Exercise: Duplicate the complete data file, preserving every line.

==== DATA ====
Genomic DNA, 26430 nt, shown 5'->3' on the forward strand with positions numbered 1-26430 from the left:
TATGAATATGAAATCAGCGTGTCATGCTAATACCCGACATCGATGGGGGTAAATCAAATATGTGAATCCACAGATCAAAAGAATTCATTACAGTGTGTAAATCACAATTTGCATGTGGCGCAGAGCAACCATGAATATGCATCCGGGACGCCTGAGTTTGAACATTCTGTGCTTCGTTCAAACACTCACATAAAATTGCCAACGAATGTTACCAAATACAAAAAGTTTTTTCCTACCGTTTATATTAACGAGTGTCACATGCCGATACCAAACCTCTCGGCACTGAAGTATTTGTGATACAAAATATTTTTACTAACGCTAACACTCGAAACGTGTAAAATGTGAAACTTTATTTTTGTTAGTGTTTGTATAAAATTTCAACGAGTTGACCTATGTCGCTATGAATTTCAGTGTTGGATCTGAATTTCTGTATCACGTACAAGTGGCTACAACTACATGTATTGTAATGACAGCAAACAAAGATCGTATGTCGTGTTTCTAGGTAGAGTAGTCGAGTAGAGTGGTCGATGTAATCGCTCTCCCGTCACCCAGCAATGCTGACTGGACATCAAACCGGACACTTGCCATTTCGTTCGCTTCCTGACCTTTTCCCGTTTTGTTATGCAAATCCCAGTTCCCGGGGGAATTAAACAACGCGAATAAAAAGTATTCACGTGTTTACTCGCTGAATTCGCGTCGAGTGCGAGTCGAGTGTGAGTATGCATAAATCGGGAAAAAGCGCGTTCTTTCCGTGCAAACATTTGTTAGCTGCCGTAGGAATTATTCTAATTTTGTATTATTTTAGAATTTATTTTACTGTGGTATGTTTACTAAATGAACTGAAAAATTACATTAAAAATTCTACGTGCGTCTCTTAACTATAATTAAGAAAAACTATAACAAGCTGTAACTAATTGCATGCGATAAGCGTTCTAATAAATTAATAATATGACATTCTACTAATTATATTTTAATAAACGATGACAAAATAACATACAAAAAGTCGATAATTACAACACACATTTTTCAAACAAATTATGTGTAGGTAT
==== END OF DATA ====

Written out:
Genomic DNA, 26430 nt, shown 5'->3' on the forward strand with positions numbered 1-26430 from the left:
TATGAATATGAAATCAGCGTGTCATGCTAATACCCGACATCGATGGGGGTAAATCAAATATGTGAATCCACAGATCAAAAGAATTCATTACAGTGTGTAAATCACAATTTGCATGTGGCGCAGAGCAACCATGAATATGCATCCGGGACGCCTGAGTTTGAACATTCTGTGCTTCGTTCAAACACTCACATAAAATTGCCAACGAATGTTACCAAATACAAAAAGTTTTTTCCTACCGTTTATATTAACGAGTGTCACATGCCGATACCAAACCTCTCGGCACTGAAGTATTTGTGATACAAAATATTTTTACTAACGCTAACACTCGAAACGTGTAAAATGTGAAACTTTATTTTTGTTAGTGTTTGTATAAAATTTCAACGAGTTGACCTATGTCGCTATGAATTTCAGTGTTGGATCTGAATTTCTGTATCACGTACAAGTGGCTACAACTACATGTATTGTAATGACAGCAAACAAAGATCGTATGTCGTGTTTCTAGGTAGAGTAGTCGAGTAGAGTGGTCGATGTAATCGCTCTCCCGTCACCCAGCAATGCTGACTGGACATCAAACCGGACACTTGCCATTTCGTTCGCTTCCTGACCTTTTCCCGTTTTGTTATGCAAATCCCAGTTCCCGGGGGAATTAAACAACGCGAATAAAAAGTATTCACGTGTTTACTCGCTGAATTCGCGTCGAGTGCGAGTCGAGTGTGAGTATGCATAAATCGGGAAAAAGCGCGTTCTTTCCGTGCAAACATTTGTTAGCTGCCGTAGGAATTATTCTAATTTTGTATTATTTTAGAATTTATTTTACTGTGGTATGTTTACTAAATGAACTGAAAAATTACATTAAAAATTCTACGTGCGTCTCTTAACTATAATTAAGAAAAACTATAACAAGCTGTAACTAATTGCATGCGATAAGCGTTCTAATAAATTAATAATATGACATTCTACTAATTATATTTTAATAAACGATGACAAAATAACATACAAAAAGTCGATAATTACAACACACATTTTTCAAACAAATTATGTGTAGGTAT